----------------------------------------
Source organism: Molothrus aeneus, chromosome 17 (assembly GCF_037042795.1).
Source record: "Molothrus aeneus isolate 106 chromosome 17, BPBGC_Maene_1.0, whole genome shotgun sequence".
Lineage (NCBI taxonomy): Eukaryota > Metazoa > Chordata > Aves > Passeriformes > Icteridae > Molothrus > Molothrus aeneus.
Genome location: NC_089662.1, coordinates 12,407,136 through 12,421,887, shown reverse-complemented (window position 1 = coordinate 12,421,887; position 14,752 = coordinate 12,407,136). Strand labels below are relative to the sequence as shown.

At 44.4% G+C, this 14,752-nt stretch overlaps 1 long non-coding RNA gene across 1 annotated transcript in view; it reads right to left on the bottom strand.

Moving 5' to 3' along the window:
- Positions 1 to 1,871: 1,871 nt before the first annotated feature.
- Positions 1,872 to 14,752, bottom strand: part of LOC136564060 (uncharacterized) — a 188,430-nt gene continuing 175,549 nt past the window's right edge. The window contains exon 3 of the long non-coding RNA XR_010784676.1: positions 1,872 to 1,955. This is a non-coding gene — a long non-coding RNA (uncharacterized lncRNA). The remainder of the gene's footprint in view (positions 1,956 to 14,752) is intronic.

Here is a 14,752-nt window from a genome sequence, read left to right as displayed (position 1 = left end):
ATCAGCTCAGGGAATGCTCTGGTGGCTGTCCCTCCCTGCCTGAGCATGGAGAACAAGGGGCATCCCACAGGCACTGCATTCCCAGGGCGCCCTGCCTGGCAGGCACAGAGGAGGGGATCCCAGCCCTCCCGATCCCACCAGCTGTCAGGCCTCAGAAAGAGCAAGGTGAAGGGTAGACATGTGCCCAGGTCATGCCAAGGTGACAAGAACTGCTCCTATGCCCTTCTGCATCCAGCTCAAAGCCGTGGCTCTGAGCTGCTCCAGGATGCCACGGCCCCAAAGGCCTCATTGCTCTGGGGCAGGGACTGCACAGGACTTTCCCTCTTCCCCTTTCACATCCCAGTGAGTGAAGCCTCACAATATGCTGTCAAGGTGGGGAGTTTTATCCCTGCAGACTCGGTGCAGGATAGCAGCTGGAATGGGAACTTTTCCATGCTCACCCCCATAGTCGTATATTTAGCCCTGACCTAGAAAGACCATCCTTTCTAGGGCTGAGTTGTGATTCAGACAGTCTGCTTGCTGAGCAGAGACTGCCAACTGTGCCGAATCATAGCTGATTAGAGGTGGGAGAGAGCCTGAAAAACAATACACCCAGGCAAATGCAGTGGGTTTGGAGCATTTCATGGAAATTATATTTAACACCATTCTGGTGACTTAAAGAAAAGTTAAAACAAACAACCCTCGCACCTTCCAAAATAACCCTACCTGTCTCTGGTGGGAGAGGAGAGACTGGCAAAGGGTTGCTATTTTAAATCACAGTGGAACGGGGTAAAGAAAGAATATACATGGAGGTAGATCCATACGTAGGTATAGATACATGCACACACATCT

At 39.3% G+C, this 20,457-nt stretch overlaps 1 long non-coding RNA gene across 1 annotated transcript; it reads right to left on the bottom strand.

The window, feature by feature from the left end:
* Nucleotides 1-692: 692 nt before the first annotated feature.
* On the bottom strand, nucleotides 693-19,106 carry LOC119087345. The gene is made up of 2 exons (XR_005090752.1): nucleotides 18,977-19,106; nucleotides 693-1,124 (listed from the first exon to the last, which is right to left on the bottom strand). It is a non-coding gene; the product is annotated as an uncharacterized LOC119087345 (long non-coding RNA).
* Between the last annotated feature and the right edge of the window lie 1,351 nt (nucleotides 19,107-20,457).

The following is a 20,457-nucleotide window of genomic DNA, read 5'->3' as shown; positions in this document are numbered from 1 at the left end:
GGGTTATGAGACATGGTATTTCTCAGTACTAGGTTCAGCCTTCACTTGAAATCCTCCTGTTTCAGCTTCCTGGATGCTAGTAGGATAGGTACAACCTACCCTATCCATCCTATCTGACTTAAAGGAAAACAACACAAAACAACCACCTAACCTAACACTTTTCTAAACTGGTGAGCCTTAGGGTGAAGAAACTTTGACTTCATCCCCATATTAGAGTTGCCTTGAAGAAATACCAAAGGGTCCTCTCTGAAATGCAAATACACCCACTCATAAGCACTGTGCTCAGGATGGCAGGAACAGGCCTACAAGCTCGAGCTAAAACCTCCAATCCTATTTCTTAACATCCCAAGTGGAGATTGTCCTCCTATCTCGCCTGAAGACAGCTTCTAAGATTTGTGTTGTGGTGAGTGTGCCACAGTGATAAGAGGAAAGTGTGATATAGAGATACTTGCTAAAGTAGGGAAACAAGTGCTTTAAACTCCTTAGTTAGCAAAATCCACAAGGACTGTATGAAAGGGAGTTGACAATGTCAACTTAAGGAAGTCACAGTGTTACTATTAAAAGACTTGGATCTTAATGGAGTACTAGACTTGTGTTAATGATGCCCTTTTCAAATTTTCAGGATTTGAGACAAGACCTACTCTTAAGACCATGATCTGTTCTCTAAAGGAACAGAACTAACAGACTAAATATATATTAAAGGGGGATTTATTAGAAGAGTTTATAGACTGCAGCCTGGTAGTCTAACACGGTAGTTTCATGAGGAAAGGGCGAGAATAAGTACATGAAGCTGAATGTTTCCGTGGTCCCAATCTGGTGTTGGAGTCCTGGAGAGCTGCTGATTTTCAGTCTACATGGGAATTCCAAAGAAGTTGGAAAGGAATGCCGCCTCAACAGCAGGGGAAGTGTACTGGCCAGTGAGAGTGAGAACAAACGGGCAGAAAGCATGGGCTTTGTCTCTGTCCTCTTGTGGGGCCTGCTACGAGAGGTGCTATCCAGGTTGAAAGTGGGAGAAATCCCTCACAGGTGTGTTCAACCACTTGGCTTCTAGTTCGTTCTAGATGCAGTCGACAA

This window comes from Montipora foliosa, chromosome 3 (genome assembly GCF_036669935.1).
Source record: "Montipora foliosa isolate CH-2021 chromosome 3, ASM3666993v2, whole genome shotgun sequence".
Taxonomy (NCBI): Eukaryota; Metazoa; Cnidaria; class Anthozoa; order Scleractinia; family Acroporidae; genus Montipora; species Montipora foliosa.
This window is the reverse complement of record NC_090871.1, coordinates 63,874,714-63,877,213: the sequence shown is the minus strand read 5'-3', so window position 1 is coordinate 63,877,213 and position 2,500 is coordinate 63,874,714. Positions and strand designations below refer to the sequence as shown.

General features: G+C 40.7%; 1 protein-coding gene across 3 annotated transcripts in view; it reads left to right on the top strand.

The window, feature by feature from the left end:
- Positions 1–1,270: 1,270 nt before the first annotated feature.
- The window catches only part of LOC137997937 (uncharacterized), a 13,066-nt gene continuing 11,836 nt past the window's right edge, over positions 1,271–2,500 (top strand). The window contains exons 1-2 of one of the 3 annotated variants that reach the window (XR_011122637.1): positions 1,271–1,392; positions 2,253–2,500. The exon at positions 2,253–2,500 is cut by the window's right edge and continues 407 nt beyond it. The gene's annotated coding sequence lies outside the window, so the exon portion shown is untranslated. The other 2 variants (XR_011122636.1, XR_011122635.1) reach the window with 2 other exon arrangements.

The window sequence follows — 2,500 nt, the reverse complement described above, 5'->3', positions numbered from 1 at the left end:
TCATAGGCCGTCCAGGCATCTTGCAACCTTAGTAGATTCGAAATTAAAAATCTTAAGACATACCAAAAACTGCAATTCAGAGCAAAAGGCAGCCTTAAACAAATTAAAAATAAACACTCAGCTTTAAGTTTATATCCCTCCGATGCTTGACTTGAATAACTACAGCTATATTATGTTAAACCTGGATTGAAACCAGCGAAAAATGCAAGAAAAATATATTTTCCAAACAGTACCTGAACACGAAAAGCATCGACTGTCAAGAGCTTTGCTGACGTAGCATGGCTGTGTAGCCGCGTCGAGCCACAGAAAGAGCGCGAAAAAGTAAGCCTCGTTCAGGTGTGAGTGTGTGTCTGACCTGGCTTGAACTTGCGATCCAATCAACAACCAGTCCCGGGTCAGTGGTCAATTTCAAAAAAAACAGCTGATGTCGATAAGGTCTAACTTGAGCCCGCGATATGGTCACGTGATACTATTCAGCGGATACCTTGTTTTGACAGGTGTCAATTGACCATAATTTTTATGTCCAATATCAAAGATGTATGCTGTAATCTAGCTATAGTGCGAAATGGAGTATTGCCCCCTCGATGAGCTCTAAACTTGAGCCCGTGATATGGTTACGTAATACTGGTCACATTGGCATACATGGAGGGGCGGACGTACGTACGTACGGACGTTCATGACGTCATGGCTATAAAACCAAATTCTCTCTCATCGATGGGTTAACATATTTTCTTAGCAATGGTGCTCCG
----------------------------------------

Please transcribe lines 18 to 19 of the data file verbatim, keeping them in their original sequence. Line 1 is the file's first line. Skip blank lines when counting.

This window comes from Montipora foliosa, chromosome 3 (genome assembly GCF_036669935.1).
Source record: "Montipora foliosa isolate CH-2021 chromosome 3, ASM3666993v2, whole genome shotgun sequence".